Such are the reasons that courts have revolving dockets and custody facilities embrace a "we'll leave the light on" philosophy. It is part and parcel why Men's Central Jail in Los Angeles, Riker's Island Jail in New York City, and Chicago's Cook County Jail are the three largest "psychiatric facilities" in the United States. And of course, it's officers on the street who are taking these disturbed people into custody, sometimes with disastrous results.
Einstein postulated that insanity was doing the same thing over and over again and expecting different results. Such wisdom has not been lost on forward thinking law enforcement agencies such as the Memphis Police Department.
As far back as 1967, studies were conducted on police interactions with the mentally ill. By 1988, a Memphis Crisis Intervention Team (CIT) was implemented to provide a law enforcement-based crisis intervention training program. CIT programs bring law enforcement together with mental health care providers, mental health advocates, and government and judicial officials to allow first responders to respond safely and effectively to situations involving mentally ill.
Memphis CIT has served as the model for similar programs throughout the law enforcement community. In Memphis alone, injuries to individuals with mental illnesses caused by police decreased by nearly 40 percent; the deployment rate of TACT (SWAT) calls decreased by nearly 50 percent. Retired Memphis PD Major Sam Cochran, who helped start the program and continues to promote it, notes that there are now some 2,000 such teams across the country.
In the San Francisco area, new Bay Area Rapid Transit Police Chief Kenton Rainey says he understands the value of the CIT model. That understanding comes from experience. In his previous duty with the Ventura County (Calif.) Sheriff's Department, Rainey dealt with cadres of homeless individuals living in river beds within a flood control district between Oxnard and Ventura. Ordered to bulldoze the makeshift communities, his officers reported that homeless veterans in the area used booby traps to protect them from vagrants with mental illnesses.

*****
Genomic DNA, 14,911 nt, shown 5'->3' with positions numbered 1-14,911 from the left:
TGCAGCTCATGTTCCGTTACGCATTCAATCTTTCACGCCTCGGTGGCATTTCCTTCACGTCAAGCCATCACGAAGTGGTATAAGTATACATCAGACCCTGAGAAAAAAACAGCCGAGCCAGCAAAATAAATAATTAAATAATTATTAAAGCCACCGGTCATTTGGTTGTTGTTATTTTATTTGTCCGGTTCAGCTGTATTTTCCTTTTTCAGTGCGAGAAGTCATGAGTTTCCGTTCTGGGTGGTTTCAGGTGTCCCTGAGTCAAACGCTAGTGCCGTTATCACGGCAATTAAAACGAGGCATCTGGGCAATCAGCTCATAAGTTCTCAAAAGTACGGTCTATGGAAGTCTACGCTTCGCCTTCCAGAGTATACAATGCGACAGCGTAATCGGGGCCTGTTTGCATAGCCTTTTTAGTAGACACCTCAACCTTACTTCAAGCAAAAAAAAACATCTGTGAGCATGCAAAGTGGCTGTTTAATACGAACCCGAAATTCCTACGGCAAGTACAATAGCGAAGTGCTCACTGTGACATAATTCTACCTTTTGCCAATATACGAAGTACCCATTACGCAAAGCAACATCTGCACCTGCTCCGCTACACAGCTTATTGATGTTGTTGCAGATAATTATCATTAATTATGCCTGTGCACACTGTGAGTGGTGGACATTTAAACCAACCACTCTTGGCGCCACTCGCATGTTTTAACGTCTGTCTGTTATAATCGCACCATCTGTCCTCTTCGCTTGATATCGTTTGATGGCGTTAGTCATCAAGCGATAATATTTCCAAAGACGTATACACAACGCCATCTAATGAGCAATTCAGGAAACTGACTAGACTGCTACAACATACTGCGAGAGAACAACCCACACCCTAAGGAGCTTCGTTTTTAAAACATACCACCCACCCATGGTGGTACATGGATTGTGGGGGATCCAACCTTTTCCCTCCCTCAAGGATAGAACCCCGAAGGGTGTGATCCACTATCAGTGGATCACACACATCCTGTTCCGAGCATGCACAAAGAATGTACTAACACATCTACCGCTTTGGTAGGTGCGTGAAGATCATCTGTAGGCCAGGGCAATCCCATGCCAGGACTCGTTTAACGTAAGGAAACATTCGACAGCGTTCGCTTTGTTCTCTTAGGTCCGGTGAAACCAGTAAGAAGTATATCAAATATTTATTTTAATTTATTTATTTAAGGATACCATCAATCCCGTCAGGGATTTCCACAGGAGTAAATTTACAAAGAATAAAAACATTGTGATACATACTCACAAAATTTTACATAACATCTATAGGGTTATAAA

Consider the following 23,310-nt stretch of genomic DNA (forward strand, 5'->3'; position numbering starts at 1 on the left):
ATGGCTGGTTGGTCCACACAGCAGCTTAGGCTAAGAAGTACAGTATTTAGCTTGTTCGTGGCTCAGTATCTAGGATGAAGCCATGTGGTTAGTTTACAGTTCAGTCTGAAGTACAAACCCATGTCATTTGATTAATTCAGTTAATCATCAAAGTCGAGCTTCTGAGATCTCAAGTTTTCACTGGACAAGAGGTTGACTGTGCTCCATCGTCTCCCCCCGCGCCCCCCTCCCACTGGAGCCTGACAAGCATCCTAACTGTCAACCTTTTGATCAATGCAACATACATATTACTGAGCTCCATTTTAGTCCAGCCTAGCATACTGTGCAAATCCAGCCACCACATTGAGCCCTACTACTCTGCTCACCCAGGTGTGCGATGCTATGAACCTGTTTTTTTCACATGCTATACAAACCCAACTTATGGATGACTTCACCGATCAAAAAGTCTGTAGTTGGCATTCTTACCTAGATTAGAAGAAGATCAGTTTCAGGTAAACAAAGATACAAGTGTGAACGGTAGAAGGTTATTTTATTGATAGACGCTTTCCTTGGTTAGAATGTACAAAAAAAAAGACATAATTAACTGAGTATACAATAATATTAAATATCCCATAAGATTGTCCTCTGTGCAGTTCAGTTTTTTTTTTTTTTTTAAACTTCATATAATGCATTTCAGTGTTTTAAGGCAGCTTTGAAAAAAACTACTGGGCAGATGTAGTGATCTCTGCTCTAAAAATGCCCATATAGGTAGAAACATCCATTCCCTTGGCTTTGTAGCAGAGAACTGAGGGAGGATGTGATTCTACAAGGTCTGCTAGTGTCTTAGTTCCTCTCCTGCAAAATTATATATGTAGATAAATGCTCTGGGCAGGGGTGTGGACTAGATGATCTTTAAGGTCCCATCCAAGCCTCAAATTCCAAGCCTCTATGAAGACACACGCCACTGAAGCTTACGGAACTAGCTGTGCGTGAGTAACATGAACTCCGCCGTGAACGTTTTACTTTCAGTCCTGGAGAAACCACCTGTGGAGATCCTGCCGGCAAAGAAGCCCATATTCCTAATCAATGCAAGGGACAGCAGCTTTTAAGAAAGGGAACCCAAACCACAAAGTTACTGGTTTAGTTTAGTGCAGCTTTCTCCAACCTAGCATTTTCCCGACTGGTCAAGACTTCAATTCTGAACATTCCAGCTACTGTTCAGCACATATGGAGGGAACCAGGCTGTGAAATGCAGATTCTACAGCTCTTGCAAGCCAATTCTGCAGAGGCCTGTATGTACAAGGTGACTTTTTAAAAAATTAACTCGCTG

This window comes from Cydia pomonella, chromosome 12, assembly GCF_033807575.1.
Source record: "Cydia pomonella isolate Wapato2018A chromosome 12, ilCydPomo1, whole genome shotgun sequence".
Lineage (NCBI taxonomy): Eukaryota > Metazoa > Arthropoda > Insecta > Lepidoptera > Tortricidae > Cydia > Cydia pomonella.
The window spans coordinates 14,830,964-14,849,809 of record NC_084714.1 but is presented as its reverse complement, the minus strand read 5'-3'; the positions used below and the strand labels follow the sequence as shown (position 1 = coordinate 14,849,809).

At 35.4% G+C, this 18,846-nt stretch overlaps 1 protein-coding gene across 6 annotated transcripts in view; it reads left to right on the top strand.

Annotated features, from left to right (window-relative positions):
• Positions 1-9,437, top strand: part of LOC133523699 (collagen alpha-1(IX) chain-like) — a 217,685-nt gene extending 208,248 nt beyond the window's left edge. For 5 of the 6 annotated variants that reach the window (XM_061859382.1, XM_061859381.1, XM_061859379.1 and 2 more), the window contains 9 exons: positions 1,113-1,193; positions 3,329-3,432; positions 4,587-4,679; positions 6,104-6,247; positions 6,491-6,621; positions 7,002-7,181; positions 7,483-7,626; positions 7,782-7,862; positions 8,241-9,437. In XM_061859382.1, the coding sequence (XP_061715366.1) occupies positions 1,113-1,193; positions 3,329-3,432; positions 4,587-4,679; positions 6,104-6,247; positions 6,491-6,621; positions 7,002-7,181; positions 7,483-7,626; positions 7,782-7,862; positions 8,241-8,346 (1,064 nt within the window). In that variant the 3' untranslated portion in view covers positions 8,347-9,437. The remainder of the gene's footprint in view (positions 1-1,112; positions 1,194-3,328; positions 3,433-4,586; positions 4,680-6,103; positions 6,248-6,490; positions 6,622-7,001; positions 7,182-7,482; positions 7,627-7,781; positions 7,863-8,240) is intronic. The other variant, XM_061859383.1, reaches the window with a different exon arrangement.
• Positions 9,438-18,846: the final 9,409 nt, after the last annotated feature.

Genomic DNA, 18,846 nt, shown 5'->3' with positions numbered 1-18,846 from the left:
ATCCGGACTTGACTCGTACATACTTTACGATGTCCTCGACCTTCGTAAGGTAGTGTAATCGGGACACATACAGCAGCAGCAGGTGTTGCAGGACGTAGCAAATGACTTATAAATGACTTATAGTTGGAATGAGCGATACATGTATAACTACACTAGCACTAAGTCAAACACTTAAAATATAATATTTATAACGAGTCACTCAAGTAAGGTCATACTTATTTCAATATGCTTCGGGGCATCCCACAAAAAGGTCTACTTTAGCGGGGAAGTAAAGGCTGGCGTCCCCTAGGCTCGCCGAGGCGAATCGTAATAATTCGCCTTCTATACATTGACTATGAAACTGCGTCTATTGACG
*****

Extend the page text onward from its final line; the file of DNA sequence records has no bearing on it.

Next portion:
"It was definitely an officer safety issue," notes Rainey. "Once I went to Memphis and looked at their CIT model, I was sold from that point on."
Given the inarguable success of CIT teams and their abilities to mitigate the loss of life, one would think dealing with the mentally ill would be a bigger priority for law enforcement.
It isn't. And it's not because administrators are apathetic on the matter. Even though they recognize that increasingly their agencies have become de facto mental health services most chiefs and sheriffs are not happy about the matter or in a position to adequately address it.
Discussing the incarceration of the mentally ill, Framingham, Mass., Deputy Police Chief Craig Davis told a WWLP reporter, "It's really not the appropriate response for these folks. They don't belong in a jail cell. It's just a waste of resources, there's nothing that ever comes as a result of it. The person isn't offered any treatment."
Certainly Virginia Beach County, Va., Sheriff Ken Stolle recognizes as much. Advised that city officials had voted to cut $121,596 from the city's mental health budget, Stolle offered to divert an equivalent amount from his jail reserve fund to offset the mental health cuts. Stolle's explanation: "The money being cut would dramatically impact the people coming into my jail with mental illness.... This is money well spent, and it will decrease the money I'd spend housing them."